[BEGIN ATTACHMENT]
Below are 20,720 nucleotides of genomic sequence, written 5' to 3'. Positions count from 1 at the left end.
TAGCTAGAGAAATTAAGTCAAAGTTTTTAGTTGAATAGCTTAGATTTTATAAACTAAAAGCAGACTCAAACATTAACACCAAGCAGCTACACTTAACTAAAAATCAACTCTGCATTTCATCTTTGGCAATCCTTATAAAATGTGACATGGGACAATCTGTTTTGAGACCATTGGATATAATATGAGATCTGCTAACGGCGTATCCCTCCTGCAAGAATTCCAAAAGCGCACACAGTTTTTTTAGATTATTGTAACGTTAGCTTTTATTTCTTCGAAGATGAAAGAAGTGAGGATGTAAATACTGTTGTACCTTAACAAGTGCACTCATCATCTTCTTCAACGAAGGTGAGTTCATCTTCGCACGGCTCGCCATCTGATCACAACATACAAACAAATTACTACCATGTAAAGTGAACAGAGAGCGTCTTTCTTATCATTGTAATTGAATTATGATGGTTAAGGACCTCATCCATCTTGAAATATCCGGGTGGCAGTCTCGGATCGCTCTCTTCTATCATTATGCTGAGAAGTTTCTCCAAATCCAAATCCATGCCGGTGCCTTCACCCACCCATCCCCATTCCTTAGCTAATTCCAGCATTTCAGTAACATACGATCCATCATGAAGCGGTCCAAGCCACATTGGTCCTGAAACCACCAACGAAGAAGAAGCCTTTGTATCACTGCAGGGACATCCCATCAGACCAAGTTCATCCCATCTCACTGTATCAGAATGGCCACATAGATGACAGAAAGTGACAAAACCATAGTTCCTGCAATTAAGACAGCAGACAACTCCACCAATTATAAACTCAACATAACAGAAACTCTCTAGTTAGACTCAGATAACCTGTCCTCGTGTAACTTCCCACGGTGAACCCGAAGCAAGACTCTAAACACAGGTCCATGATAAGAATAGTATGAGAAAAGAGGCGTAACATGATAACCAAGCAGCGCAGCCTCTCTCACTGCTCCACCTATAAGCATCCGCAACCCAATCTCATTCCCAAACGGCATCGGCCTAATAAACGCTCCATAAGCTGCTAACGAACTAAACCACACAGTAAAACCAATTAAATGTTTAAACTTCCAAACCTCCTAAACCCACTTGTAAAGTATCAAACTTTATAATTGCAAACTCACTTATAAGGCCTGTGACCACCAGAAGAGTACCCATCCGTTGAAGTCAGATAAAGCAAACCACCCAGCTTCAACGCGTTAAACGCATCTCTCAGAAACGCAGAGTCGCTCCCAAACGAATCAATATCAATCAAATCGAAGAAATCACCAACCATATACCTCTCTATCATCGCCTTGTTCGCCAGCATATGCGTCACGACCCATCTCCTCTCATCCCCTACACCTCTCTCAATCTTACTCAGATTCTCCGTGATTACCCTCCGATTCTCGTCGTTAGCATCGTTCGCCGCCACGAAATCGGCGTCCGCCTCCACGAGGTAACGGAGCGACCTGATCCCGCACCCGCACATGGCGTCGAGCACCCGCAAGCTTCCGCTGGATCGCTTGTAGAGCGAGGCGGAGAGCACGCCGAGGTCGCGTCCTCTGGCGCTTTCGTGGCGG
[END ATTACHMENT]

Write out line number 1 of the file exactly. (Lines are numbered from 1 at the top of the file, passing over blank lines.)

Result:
Below are 20,720 nucleotides of genomic sequence, written 5' to 3'. Positions count from 1 at the left end.